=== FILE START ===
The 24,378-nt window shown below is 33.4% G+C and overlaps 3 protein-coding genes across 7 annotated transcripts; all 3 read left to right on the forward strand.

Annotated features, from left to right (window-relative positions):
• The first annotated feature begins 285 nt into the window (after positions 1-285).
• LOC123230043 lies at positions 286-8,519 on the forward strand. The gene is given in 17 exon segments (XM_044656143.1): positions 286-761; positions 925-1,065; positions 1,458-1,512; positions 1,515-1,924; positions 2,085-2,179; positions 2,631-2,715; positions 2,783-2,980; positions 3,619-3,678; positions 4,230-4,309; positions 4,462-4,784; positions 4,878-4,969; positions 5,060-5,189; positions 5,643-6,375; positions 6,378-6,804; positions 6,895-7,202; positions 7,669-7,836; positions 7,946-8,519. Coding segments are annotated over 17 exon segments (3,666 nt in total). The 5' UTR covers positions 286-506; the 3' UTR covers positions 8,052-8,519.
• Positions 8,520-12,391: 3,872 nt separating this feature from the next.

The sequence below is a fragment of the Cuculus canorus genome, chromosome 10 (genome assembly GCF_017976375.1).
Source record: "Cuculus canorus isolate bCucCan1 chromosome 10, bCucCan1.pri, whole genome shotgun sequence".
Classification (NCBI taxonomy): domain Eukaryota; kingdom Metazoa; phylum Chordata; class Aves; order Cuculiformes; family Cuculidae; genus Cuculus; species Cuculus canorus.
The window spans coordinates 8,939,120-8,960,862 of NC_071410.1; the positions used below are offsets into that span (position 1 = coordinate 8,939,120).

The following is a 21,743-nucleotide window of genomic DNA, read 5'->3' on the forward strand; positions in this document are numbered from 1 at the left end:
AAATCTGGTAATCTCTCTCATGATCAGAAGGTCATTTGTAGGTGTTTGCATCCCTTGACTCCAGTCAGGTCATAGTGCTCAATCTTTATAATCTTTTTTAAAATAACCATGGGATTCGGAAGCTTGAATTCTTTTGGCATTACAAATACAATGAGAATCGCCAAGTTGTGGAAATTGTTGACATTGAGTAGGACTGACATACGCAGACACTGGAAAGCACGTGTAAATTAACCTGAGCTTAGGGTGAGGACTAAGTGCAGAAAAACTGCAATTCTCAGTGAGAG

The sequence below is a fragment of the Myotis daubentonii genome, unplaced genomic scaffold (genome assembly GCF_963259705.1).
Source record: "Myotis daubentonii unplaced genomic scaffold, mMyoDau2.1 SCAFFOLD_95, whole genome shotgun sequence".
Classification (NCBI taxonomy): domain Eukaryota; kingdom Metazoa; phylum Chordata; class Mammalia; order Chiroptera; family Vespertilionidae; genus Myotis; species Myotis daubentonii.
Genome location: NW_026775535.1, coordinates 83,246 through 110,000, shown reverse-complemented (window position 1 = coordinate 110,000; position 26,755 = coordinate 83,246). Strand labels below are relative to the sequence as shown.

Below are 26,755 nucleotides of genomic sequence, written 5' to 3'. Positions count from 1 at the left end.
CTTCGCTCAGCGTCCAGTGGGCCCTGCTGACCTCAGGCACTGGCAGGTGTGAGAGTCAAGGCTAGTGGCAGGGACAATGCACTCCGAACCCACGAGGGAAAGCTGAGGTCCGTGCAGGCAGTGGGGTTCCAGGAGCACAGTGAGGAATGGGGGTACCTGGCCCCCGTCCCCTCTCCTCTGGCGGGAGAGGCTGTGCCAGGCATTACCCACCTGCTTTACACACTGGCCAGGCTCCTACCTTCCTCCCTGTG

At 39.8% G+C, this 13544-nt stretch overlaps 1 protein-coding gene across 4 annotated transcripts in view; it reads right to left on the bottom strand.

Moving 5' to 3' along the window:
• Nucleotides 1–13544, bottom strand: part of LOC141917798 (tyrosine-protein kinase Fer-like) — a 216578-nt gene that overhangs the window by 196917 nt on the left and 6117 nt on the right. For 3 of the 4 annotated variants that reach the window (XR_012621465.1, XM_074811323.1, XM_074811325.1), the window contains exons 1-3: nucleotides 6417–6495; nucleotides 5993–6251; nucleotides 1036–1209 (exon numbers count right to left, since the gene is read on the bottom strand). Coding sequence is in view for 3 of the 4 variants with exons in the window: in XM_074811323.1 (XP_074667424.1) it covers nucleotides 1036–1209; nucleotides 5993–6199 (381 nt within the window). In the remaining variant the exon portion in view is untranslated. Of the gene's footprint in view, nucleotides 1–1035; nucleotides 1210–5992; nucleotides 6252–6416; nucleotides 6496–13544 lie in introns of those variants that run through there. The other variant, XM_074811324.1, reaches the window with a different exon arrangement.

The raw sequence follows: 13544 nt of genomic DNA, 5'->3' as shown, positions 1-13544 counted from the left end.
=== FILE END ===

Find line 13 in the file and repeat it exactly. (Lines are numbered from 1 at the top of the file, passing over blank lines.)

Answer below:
Source record: "Myotis daubentonii unplaced genomic scaffold, mMyoDau2.1 SCAFFOLD_95, whole genome shotgun sequence".